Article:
Every parent knows that travelling with an infant can be challenging, to say the least. Especially if that travel occurs in the air, where space is limited and you aren’t in control of the transport.
A plane bassinet seat is a small bed for babies which is usually fixed to the bulkhead wall (the wall behind the galley, or toilets or another cabin) and directly in front of a row of seats.
Two Mamamia parents described their experience with the bassinet seat on a plane, and whether they thought it was worth the trouble of requesting it – which you have to do, as they are usually in demand.
Here are their tips:
Lauren, flying with three-month-old daughter, Sydney – Hawaii.
“One tip from my friend absolutely made all the difference,” Lauren said. “She told me to take large bulldog clips so I can create darkness for the baby over the bassinet. My daughter was easily distractible as she was falling asleep, so a cover that could let air through was so helpful.”
Lauren added that the bassinet seat is also often near the galley (kitchen) or bathroom – high traffic areas, and places where the light is often turned on and off – another reason why a cover was so useful.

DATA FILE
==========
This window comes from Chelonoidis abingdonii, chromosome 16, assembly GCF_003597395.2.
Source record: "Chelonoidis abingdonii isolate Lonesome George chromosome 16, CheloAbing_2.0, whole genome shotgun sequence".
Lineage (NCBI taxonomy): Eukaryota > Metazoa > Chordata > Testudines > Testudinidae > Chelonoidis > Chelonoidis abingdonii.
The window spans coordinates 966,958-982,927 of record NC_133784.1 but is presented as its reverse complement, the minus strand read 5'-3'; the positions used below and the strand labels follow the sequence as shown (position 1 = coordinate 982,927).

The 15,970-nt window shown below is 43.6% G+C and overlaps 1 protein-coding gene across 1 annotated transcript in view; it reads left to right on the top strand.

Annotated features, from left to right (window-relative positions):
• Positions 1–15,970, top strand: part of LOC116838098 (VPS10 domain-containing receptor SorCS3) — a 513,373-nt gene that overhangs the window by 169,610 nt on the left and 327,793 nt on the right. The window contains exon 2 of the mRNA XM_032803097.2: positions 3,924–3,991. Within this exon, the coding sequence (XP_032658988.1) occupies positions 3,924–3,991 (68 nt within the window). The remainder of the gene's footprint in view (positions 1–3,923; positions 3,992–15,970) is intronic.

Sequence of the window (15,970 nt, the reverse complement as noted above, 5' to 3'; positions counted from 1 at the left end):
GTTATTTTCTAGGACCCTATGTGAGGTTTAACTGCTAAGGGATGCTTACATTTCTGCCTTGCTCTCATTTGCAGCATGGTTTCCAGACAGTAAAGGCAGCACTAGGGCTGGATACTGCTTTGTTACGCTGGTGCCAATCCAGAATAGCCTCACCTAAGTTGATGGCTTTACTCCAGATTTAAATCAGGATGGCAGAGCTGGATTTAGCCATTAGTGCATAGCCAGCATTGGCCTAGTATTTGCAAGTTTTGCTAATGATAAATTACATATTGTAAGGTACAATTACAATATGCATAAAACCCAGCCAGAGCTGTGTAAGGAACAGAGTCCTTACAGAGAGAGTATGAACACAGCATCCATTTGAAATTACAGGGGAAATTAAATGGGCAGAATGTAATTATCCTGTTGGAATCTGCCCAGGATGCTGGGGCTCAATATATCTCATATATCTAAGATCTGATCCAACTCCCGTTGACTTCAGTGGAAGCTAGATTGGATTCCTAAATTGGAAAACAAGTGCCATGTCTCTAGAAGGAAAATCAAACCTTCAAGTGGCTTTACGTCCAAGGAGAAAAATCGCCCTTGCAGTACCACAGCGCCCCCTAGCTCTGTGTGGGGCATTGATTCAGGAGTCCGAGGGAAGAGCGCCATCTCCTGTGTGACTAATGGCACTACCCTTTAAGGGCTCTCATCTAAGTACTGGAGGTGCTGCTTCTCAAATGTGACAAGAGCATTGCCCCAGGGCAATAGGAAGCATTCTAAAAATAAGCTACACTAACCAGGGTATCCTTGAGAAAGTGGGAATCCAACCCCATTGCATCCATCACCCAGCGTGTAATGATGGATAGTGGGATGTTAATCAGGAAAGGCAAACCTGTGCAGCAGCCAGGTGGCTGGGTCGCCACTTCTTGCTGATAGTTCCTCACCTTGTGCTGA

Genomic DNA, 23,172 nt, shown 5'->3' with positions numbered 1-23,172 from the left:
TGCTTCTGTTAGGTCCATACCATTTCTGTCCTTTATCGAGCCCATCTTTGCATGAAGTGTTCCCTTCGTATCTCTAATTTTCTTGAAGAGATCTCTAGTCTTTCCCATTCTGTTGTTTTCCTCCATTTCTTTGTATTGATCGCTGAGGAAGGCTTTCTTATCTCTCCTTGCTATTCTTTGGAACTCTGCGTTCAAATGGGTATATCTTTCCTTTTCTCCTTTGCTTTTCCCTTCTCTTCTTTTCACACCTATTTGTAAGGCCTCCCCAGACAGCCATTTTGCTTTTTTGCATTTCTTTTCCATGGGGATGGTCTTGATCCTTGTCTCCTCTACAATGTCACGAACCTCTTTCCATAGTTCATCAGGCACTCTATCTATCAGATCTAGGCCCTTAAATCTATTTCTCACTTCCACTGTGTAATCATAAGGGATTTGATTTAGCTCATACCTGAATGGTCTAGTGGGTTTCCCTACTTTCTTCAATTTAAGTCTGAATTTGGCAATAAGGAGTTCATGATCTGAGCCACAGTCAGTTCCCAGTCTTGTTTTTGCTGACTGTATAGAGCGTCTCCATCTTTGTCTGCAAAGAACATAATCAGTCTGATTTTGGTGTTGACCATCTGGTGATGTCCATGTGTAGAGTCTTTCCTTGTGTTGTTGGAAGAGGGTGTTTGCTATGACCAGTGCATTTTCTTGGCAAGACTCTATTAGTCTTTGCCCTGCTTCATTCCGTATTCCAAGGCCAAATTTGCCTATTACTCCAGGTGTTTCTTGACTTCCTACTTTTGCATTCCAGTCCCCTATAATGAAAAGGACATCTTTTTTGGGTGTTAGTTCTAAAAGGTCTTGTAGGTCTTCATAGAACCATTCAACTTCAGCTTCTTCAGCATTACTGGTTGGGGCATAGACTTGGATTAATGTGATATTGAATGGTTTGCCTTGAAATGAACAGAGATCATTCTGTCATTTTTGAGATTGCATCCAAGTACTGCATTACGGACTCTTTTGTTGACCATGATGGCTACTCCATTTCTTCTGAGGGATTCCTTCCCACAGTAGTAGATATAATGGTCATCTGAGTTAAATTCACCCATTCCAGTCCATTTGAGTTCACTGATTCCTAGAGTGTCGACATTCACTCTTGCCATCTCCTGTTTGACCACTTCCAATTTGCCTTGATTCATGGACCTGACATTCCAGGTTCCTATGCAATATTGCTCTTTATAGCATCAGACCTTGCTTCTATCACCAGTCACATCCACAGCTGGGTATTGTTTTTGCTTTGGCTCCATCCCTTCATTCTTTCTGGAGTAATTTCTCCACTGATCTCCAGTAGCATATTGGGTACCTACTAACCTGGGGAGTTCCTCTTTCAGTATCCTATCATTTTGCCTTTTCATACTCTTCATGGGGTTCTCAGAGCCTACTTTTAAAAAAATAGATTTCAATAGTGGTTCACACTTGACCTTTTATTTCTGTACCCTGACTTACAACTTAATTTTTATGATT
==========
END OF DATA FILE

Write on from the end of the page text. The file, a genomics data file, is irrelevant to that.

“Taking bulldog clips with you also means that if the baby is seated next to you, you clip a cover between the seats.”
One thing Lauren said surprised her was that she used the bassinet less than expected.
“I hadn’t thought about how when there’s turbulence, you need to hold the baby when the seatbelt sign is on because there’s no restraint in the bassinet.”
But Lauren said that it was absolutely worth requesting, because the extra space (due to the location on the plane), and place to put baby-related gear, was a luxury in such a tight space.
“It was nice to be able to be hands-free during meals, too,” she added.
Emilie, travelling with four-month-old twins, Sydney – Abu Dhabi.
“I was travelling with twins, so we needed two bassinets,” Emilie said. “The main problem was the turbulence, because every time we hit a bad patch, we had to take the babies out of the bassinets, even if they were sleeping. The airline enforces that quite strictly, even if the baby is asleep, and you’re asleep. They had to wake us up.”
Emilie also found the cabin was not dark enough, and thought that the idea some of her friends have have since to fashion a ‘tent’ over the bassinet is the best way to do it.